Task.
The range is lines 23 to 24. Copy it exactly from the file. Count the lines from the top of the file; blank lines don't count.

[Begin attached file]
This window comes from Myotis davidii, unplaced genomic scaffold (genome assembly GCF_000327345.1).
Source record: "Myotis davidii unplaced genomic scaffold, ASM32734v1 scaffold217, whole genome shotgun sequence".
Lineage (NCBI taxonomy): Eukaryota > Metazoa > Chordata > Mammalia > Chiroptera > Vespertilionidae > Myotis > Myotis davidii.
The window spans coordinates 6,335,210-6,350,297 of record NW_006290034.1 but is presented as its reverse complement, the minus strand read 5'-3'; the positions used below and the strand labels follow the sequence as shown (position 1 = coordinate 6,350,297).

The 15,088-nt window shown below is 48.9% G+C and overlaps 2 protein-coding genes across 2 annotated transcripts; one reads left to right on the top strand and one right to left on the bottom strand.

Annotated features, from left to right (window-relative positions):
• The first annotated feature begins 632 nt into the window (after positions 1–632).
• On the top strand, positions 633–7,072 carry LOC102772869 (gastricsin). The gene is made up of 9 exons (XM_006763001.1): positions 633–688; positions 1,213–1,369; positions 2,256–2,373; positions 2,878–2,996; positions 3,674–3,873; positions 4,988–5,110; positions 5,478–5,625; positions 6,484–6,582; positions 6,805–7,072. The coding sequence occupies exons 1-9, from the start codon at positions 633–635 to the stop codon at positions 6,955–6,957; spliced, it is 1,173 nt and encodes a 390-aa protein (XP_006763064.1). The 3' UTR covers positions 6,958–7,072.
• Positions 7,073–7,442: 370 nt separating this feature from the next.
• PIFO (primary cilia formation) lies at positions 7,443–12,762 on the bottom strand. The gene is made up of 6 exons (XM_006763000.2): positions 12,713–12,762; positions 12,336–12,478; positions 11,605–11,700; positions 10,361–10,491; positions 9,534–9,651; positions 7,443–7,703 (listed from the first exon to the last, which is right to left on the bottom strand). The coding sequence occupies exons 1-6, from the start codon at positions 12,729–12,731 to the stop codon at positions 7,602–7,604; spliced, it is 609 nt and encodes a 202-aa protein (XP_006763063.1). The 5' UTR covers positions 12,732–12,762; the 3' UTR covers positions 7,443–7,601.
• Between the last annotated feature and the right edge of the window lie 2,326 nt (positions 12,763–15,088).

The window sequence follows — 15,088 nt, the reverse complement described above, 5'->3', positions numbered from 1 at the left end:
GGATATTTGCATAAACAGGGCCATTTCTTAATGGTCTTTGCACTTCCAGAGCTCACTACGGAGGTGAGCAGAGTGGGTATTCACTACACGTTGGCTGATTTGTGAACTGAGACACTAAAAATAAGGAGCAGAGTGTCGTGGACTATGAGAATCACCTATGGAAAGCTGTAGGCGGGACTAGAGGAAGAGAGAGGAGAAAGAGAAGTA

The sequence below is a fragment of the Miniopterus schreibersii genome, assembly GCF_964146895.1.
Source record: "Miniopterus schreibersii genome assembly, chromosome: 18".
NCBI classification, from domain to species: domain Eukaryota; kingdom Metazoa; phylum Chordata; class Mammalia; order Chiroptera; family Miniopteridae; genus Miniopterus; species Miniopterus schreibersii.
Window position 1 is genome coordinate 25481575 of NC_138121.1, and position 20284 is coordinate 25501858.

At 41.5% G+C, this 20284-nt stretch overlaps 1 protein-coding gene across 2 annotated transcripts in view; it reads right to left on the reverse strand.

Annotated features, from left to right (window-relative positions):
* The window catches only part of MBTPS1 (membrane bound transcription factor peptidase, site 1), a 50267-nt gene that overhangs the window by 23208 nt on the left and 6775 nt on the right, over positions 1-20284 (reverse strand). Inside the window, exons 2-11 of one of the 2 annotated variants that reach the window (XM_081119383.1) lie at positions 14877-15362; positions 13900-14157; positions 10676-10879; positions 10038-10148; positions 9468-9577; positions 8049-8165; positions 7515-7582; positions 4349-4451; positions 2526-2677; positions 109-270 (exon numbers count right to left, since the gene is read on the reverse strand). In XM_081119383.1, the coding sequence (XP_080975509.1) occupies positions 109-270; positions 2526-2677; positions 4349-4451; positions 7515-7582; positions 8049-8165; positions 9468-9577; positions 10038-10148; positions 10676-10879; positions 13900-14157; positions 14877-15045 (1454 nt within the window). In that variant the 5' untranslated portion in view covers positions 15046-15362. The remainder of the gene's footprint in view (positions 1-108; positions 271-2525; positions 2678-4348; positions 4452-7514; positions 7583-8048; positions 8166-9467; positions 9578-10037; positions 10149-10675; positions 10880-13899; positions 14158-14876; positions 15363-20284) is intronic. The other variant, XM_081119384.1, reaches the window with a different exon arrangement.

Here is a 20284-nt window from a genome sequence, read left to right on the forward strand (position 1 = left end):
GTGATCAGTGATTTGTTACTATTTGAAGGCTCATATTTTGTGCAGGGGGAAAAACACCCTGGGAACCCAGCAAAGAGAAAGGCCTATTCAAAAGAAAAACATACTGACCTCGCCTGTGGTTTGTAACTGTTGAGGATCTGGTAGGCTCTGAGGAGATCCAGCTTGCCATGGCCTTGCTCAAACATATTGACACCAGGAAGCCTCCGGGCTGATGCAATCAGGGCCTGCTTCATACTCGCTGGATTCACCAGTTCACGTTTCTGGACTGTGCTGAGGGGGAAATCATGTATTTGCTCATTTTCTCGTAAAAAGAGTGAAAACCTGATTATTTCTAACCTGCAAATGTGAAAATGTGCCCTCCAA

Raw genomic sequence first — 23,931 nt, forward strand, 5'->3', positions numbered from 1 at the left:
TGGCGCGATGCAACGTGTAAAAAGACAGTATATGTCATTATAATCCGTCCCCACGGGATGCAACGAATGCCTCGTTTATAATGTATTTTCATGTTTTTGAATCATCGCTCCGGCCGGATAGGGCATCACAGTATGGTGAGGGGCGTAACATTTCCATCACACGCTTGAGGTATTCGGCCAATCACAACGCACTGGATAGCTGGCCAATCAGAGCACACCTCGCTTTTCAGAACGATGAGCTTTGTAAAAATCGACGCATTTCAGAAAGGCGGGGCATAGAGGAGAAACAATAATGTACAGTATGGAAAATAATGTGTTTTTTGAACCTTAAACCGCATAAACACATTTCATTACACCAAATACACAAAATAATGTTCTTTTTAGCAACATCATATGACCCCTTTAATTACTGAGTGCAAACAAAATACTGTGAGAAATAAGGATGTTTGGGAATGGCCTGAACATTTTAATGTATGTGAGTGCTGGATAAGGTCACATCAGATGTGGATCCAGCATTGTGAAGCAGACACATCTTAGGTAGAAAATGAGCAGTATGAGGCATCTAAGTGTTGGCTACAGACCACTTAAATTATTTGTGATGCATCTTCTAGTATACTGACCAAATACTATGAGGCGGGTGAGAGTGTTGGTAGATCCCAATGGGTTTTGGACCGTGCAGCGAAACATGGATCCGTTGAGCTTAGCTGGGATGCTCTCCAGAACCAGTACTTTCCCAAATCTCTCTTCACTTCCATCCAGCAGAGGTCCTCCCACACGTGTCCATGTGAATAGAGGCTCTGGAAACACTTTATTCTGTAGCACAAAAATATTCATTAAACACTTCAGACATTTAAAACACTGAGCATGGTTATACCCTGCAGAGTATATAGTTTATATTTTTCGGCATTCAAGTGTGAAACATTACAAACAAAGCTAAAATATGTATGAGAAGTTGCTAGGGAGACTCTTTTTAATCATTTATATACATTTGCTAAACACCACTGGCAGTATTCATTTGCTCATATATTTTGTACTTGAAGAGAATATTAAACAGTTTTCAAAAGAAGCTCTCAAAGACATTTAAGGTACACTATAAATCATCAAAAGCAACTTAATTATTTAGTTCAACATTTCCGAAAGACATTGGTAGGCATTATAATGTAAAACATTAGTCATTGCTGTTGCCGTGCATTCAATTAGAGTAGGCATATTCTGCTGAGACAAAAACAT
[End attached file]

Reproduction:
Raw genomic sequence first — 23,931 nt, forward strand, 5'->3', positions numbered from 1 at the left:
TGGCGCGATGCAACGTGTAAAAAGACAGTATATGTCATTATAATCCGTCCCCACGGGATGCAACGAATGCCTCGTTTATAATGTATTTTCATGTTTTTGAATCATCGCTCCGGCCGGATAGGGCATCACAGTATGGTGAGGGGCGTAACATTTCCATCACACGCTTGAGGTATTCGGCCAATCACAACGCACTGGATAGCTGGCCAATCAGAGCACACCTCGCTTTTCAGAACGATGAGCTTTGTAAAAATCGACGCATTTCAGAAAGGCGGGGCATAGAGGAGAAACAATAATGTACAGTATGGAAAATAATGTGTTTTTTGAACCTTAAACCGCATAAACACATTTCATTACACCAAATACACAAAATAATGTTCTTTTTAGCAACATCATATGACCCCTTTAATTACTGAGTGCAAACAAAATACTGTGAGAAATAAGGATGTTTGGGAATGGCCTGAACATTTTAATGTATGTGAGTGCTGGATAAGGTCACATCAGATGTGGATCCAGCATTGTGAAGCAGACACATCTTAGGTAGAAAATGAGCAGTATGAGGCATCTAAGTGTTGGCTACAGACCACTTAAATTATTTGTGATGCATCTTCTAGTATACTGACCAAATACTATGAGGCGGGTGAGAGTGTTGGTAGATCCCAATGGGTTTTGGACCGTGCAGCGAAACATGGATCCGTTGAGCTTAGCTGGGATGCTCTCCAGAACCAGTACTTTCCCAAATCTCTCTTCACTTCCATCCAGCAGAGGTCCTCCCACACGTGTCCATGTGAATAGAGGCTCTGGAAACACTTTATTCTGTAGCACAAAAATATTCATTAAACACTTCAGACATTTAAAACACTGAGCATGGTTATACCCTGCAGAGTATATAGTTTATATTTTTCGGCATTCAAGTGTGAAACATTACAAACAAAGCTAAAATATGTATGAGAAGTTGCTAGGGAGACTCTTTTTAATCATTTATATACATTTGCTAAACACCACTGGCAGTATTCATTTGCTCATATATTTTGTACTTGAAGAGAATATTAAACAGTTTTCAAAAGAAGCTCTCAAAGACATTTAAGGTACACTATAAATCATCAAAAGCAACTTAATTATTTAGTTCAACATTTCCGAAAGACATTGGTAGGCATTATAATGTAAAACATTAGTCATTGCTGTTGCCGTGCATTCAATTAGAGTAGGCATATTCTGCTGAGACAAAAACAT